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Senior spikers lack emotion in tourney

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The Muskies were handed a lesson in what it takes to win at the senior level at the eighth-annual FFHS/A&W junior and senior boys’ volleyball tournament here last week.

After the black-and-gold swept Rainy River 15-6 and 15-12, then bounced Ignace by identical 15-11 scores to open the eight-team, pre-season tourney, they looked to be well on their way to an impressive showing.

But then the Muskies were trounced 15-3 and 15-5 by Whitefish Bay to wrap up pool play in second place, and were swept by both Atikokan (in the semi-finals) and Dryden (in the consolation final) to finish out of the medals.

Whitefish Bay, which had swept Dryden in their semi-final showdown, later captured the tourney with an exciting 15-13, 13-15 and 15-11 win over Atikokan.

Muskie head coach Rick Wiedenhoeft said his squad was competitive in both playoff matchups until “about the seven-, eight- or nine-point mark," when they fell behind and simply "got down on themselves.”

Wiedenhoeft added his team will have to play with intensity from start to finish if they expect to beat teams like Whitefish Bay.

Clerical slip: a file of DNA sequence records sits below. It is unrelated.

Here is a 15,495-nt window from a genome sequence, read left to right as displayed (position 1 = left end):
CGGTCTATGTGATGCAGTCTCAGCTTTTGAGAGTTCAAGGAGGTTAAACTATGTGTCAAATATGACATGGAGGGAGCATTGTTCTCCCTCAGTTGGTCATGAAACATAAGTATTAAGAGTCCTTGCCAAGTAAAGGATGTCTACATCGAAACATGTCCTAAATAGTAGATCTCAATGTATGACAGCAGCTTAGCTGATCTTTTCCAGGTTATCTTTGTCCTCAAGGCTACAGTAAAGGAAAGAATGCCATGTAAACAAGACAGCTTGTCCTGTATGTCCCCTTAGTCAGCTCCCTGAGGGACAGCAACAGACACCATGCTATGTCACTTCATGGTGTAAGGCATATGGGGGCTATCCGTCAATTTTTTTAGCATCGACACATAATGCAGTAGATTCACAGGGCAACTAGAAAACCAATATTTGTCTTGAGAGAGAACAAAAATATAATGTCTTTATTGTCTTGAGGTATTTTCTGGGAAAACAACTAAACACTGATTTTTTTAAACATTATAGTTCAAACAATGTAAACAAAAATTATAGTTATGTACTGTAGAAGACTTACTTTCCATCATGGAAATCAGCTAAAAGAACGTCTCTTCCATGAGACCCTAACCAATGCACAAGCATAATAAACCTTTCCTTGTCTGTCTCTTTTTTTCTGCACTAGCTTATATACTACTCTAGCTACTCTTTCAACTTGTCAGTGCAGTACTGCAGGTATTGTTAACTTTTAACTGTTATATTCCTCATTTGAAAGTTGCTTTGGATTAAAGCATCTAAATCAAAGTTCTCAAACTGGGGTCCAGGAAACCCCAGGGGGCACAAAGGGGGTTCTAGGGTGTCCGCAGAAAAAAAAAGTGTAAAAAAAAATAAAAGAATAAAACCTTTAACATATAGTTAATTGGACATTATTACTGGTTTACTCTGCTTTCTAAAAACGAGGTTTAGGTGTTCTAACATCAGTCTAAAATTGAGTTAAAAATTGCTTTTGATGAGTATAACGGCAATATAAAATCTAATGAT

“Our guys are going to have to learn that games aren’t over until 15 points," the veteran head coach stressed. ”We need to work on our emotional play.

“We had a lot of unemotional play and volleyball is a game of emotion that turns into adrenaline, which you need in this game,” he noted.

Wiedenhoeft admitted some of that lack of emotion may be attributed to the fact the Muskies have several younger players in the lineup who aren’t accustomed to playing at the senior level.

But he added that intensity had better surface if his team expects to become a “championship volleyball team” this season.

He said he’ll be looking towards some of his veterans, like setter Jason Jones and power hitter Chris Wiedenhoeft, both members of the region’s under-17 squad the past two years, to provide that much-needed leadership.

“I was pleased with our work ethic; the kids worked hard but we didn’t have the enthusiasm and we didn’t have the discipline,” he added.

Wiedenhoeft also said his team was guilty of having too many “unforced errors" as a result of "poor passes, serving and choices” on the court. In fact, the Muskies were often guilty of hurting themselves rather than getting beat by their opponents.

“We have to keep the ball in play,” he said matter-of-factly.

But Wiedenhoeft did call the play of the younger Wiedenhoeft, from the power position, and the defence from 6’5" middle blocker John Ottertail, as the bright spots last week.

And he said the pre-season tournament was a good chance for his team to gain valuable playing experience before opening the NorWOSSA campaign here Sept. 25 against the Kenora Broncos.

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